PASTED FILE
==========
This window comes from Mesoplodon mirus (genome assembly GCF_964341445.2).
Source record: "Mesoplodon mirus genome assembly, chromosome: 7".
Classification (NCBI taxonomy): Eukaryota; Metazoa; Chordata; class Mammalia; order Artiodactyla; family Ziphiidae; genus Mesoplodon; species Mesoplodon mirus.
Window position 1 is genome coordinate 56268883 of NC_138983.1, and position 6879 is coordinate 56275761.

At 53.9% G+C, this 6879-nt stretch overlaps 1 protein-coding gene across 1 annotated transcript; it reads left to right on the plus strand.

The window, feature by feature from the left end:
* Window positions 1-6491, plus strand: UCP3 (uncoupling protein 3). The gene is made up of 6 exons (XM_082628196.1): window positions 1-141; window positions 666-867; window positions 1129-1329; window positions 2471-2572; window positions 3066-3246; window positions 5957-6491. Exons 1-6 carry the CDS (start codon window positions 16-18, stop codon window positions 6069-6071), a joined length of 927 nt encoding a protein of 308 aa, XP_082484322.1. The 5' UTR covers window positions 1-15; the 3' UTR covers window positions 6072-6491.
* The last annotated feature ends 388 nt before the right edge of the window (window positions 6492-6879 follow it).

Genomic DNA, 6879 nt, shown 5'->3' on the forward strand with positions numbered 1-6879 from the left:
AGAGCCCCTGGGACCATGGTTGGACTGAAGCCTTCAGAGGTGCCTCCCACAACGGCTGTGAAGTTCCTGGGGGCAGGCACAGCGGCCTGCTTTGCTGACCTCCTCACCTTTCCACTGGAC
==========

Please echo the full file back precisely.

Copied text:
This window comes from Mesoplodon mirus (genome assembly GCF_964341445.2).
Source record: "Mesoplodon mirus genome assembly, chromosome: 7".
Classification (NCBI taxonomy): Eukaryota; Metazoa; Chordata; class Mammalia; order Artiodactyla; family Ziphiidae; genus Mesoplodon; species Mesoplodon mirus.
Window position 1 is genome coordinate 56268883 of NC_138983.1, and position 6879 is coordinate 56275761.

At 53.9% G+C, this 6879-nt stretch overlaps 1 protein-coding gene across 1 annotated transcript; it reads left to right on the plus strand.

The window, feature by feature from the left end:
* Window positions 1-6491, plus strand: UCP3 (uncoupling protein 3). The gene is made up of 6 exons (XM_082628196.1): window positions 1-141; window positions 666-867; window positions 1129-1329; window positions 2471-2572; window positions 3066-3246; window positions 5957-6491. Exons 1-6 carry the CDS (start codon window positions 16-18, stop codon window positions 6069-6071), a joined length of 927 nt encoding a protein of 308 aa, XP_082484322.1. The 5' UTR covers window positions 1-15; the 3' UTR covers window positions 6072-6491.
* The last annotated feature ends 388 nt before the right edge of the window (window positions 6492-6879 follow it).

Genomic DNA, 6879 nt, shown 5'->3' on the forward strand with positions numbered 1-6879 from the left:
AGAGCCCCTGGGACCATGGTTGGACTGAAGCCTTCAGAGGTGCCTCCCACAACGGCTGTGAAGTTCCTGGGGGCAGGCACAGCGGCCTGCTTTGCTGACCTCCTCACCTTTCCACTGGAC